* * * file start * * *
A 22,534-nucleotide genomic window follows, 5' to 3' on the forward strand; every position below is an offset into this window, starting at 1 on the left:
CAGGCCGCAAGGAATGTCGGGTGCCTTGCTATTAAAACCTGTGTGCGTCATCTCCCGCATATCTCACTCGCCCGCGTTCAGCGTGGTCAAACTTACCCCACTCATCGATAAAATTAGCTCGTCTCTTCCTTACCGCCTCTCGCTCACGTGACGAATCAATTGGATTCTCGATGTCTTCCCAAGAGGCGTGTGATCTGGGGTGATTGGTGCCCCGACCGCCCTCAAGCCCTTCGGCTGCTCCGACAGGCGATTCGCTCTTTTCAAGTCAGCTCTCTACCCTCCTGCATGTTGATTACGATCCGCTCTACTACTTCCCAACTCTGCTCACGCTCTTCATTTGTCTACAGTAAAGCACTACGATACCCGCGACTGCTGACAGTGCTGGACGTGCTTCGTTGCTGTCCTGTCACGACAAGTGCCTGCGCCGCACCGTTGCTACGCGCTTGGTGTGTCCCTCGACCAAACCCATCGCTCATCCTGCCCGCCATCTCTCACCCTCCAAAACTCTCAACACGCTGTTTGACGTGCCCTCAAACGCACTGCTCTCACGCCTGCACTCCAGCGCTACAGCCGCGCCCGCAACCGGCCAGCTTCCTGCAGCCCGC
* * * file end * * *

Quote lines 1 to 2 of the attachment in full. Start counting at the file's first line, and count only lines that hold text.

A 22,534-nucleotide genomic window follows, 5' to 3' on the forward strand; every position below is an offset into this window, starting at 1 on the left:
CAGGCCGCAAGGAATGTCGGGTGCCTTGCTATTAAAACCTGTGTGCGTCATCTCCCGCATATCTCACTCGCCCGCGTTCAGCGTGGTCAAACTTACCCCACTCATCGATAAAATTAGCTCGTCTCTTCCTTACCGCCTCTCGCTCACGTGACGAATCAATTGGATTCTCGATGTCTTCCCAAGAGGCGTGTGATCTGGGGTGATTGGTGCCCCGACCGCCCTCAAGCCCTTCGGCTGCTCCGACAGGCGATTCGCTCTTTTCAAGTCAGCTCTCTACCCTCCTGCATGTTGATTACGATCCGCTCTACTACTTCCCAACTCTGCTCACGCTCTTCATTTGTCTACAGTAAAGCACTACGATACCCGCGACTGCTGACAGTGCTGGACGTGCTTCGTTGCTGTCCTGTCACGACAAGTGCCTGCGCCGCACCGTTGCTACGCGCTTGGTGTGTCCCTCGACCAAACCCATCGCTCATCCTGCCCGCCATCTCTCACCCTCCAAAACTCTCAACACGCTGTTTGACGTGCCCTCAAACGCACTGCTCTCACGCCTGCACTCCAGCGCTACAGCCGCGCCCGCAACCGGCCAGCTTCCTGCAGCCCGC